A fishing tradition keelhauled in Chatham

A fishing tradition keelhauled in Chatham – The Boston Globe

Dinghy Wars erupt in Chatham. We have a problem here in Cotuit – but it’s not dinghies per se — we’ve got knuckleheads parking full boats in the grass.

“Locals say it is about Chatham’s soul being eroded by newcomers with thick wallets, newcomers whom they refer to as “wash-ashores.””The problem that I have with it is, these people come down here and say, ‘Oh, look. Isn’t it cute? Isn’t it wonderful? Look at that cute little fisherman out there working hard,’ ” said Sean Summers, a Chatham native and local selectman. “Then they buy in and say: ‘We’re going to do things my way now.’ “

Comes down to one flaw in the Commonwealth’s laws. Property owners own their beach all way way down to the water. Most states they own to the high tide mark. This makes for a massive pain in the neck and constant battle over rights. I predict — in my lifetime — a repeal of the low water ownership and a rollback to the highwater mark. Until then, watch the washashores break out the bolt cutters and start putting the dinghies on their beach some place else.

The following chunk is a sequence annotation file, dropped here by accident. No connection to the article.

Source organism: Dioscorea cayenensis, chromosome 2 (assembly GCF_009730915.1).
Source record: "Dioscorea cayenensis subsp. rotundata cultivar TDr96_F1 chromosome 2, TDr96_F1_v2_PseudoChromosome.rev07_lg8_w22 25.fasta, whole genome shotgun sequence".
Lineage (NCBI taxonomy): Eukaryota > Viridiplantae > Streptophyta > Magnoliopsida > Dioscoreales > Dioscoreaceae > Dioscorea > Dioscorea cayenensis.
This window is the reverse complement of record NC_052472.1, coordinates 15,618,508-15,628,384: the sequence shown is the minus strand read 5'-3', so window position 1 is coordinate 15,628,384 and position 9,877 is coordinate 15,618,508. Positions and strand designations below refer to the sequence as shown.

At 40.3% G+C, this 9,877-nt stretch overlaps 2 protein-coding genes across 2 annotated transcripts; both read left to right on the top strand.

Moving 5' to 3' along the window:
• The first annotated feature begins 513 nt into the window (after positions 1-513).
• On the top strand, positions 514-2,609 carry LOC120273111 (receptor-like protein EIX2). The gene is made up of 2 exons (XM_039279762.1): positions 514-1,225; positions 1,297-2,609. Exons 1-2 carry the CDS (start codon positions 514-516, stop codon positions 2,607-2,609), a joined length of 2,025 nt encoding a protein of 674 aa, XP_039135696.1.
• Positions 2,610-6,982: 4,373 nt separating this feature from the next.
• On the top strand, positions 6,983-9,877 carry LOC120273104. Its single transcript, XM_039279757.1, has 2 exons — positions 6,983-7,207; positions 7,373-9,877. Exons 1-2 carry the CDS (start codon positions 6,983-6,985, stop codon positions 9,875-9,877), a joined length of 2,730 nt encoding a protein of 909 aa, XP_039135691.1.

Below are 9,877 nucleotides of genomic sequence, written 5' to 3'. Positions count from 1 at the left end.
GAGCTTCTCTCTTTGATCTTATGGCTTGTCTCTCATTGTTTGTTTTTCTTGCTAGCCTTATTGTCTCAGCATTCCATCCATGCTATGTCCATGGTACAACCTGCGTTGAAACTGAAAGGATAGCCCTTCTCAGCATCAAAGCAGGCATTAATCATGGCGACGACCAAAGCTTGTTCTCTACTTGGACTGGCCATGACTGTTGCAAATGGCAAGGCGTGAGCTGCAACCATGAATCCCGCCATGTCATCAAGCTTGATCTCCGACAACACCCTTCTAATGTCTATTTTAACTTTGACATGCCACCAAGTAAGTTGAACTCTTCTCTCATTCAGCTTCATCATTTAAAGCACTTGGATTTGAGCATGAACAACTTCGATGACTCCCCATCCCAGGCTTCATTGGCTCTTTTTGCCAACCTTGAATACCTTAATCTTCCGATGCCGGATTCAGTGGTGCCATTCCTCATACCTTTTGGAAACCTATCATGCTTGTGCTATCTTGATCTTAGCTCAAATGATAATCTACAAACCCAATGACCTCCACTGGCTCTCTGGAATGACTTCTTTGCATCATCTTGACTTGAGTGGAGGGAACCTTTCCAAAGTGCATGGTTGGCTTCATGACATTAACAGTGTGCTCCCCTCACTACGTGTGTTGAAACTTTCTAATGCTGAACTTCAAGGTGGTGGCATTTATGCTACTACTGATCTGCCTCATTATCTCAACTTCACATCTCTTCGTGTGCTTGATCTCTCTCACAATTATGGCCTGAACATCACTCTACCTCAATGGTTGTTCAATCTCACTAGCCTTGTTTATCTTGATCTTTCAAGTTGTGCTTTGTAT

Me? I chain mine to a chainlink fence on a public beach and get there in the middle of March to stake out my spot. Sooner or later I guess I’ll have to get a permit for that too.

Guterman is blogging again …

Jimmy G — he of PC Week alumnism — all around droll rock and roll man — is blogging, and posts this indisputable best mis-heard rock lyric video of all time.

And Jimmy mis-remembers the past — I did not “erase” his Tetris score in 1987 at PC Week, I modified it.

Is this your brand?

Ah yes, the joys of a happy customer, a digital camera, and a blog. (Thanks to Jeremiah O. for the pointer.)

Corporate Blogging :The Risks of NQA Blog Service

I just took Jeremiah Owyang to task for publishing thumbsucking advice on corporate blogging — “Ask for feedback!” “Admit it when you are wrong!” — and challenged the growing legions of social media pundits to kick it up a notch with some news I could use. (and my apologies to Jeremiah for ambushing him like the asshat I am)